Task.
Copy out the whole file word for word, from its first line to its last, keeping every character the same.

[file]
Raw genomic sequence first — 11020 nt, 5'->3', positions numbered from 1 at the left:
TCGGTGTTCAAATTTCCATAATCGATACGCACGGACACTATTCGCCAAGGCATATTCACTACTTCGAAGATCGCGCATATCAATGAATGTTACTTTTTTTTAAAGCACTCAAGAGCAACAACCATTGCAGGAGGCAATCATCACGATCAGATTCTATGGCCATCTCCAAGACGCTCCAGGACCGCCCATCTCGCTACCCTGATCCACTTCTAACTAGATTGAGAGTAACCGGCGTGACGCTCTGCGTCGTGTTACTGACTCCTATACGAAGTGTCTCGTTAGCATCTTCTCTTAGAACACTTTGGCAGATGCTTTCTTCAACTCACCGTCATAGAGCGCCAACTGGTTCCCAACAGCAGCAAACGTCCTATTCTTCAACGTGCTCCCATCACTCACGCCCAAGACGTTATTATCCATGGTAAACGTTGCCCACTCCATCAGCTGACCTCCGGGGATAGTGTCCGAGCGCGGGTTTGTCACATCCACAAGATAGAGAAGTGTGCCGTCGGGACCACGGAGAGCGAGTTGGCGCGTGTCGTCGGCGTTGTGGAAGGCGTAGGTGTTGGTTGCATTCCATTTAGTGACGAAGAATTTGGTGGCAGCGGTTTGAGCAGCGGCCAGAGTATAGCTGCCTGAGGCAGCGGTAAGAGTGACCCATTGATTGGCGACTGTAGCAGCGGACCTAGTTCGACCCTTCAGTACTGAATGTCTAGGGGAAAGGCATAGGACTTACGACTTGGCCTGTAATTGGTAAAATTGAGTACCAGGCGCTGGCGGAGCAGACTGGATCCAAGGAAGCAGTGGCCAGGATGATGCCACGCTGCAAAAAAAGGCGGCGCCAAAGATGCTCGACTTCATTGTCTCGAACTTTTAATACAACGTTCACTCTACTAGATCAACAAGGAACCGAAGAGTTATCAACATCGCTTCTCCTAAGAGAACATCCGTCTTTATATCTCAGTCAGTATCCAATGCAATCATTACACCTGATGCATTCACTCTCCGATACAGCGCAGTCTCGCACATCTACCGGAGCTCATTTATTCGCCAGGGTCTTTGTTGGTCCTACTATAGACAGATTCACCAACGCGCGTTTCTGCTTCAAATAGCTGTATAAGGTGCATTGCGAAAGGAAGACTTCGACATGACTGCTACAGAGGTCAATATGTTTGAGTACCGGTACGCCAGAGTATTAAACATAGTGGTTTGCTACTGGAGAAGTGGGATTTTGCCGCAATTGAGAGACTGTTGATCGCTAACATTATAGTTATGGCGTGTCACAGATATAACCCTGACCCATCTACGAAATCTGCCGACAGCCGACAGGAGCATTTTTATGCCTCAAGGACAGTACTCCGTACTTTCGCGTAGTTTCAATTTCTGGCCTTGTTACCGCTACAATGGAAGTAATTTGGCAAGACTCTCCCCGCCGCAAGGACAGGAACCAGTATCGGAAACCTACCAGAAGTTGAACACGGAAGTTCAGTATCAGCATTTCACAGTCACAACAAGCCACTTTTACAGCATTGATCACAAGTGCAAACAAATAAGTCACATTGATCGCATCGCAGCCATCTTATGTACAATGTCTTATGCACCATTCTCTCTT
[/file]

Raw genomic sequence first — 11020 nt, 5'->3', positions numbered from 1 at the left:
TCGGTGTTCAAATTTCCATAATCGATACGCACGGACACTATTCGCCAAGGCATATTCACTACTTCGAAGATCGCGCATATCAATGAATGTTACTTTTTTTTAAAGCACTCAAGAGCAACAACCATTGCAGGAGGCAATCATCACGATCAGATTCTATGGCCATCTCCAAGACGCTCCAGGACCGCCCATCTCGCTACCCTGATCCACTTCTAACTAGATTGAGAGTAACCGGCGTGACGCTCTGCGTCGTGTTACTGACTCCTATACGAAGTGTCTCGTTAGCATCTTCTCTTAGAACACTTTGGCAGATGCTTTCTTCAACTCACCGTCATAGAGCGCCAACTGGTTCCCAACAGCAGCAAACGTCCTATTCTTCAACGTGCTCCCATCACTCACGCCCAAGACGTTATTATCCATGGTAAACGTTGCCCACTCCATCAGCTGACCTCCGGGGATAGTGTCCGAGCGCGGGTTTGTCACATCCACAAGATAGAGAAGTGTGCCGTCGGGACCACGGAGAGCGAGTTGGCGCGTGTCGTCGGCGTTGTGGAAGGCGTAGGTGTTGGTTGCATTCCATTTAGTGACGAAGAATTTGGTGGCAGCGGTTTGAGCAGCGGCCAGAGTATAGCTGCCTGAGGCAGCGGTAAGAGTGACCCATTGATTGGCGACTGTAGCAGCGGACCTAGTTCGACCCTTCAGTACTGAATGTCTAGGGGAAAGGCATAGGACTTACGACTTGGCCTGTAATTGGTAAAATTGAGTACCAGGCGCTGGCGGAGCAGACTGGATCCAAGGAAGCAGTGGCCAGGATGATGCCACGCTGCAAAAAAAGGCGGCGCCAAAGATGCTCGACTTCATTGTCTCGAACTTTTAATACAACGTTCACTCTACTAGATCAACAAGGAACCGAAGAGTTATCAACATCGCTTCTCCTAAGAGAACATCCGTCTTTATATCTCAGTCAGTATCCAATGCAATCATTACACCTGATGCATTCACTCTCCGATACAGCGCAGTCTCGCACATCTACCGGAGCTCATTTATTCGCCAGGGTCTTTGTTGGTCCTACTATAGACAGATTCACCAACGCGCGTTTCTGCTTCAAATAGCTGTATAAGGTGCATTGCGAAAGGAAGACTTCGACATGACTGCTACAGAGGTCAATATGTTTGAGTACCGGTACGCCAGAGTATTAAACATAGTGGTTTGCTACTGGAGAAGTGGGATTTTGCCGCAATTGAGAGACTGTTGATCGCTAACATTATAGTTATGGCGTGTCACAGATATAACCCTGACCCATCTACGAAATCTGCCGACAGCCGACAGGAGCATTTTTATGCCTCAAGGACAGTACTCCGTACTTTCGCGTAGTTTCAATTTCTGGCCTTGTTACCGCTACAATGGAAGTAATTTGGCAAGACTCTCCCCGCCGCAAGGACAGGAACCAGTATCGGAAACCTACCAGAAGTTGAACACGGAAGTTCAGTATCAGCATTTCACAGTCACAACAAGCCACTTTTACAGCATTGATCACAAGTGCAAACAAATAAGTCACATTGATCGCATCGCAGCCATCTTATGTACAATGTCTTATGCACCATTCTCTCTT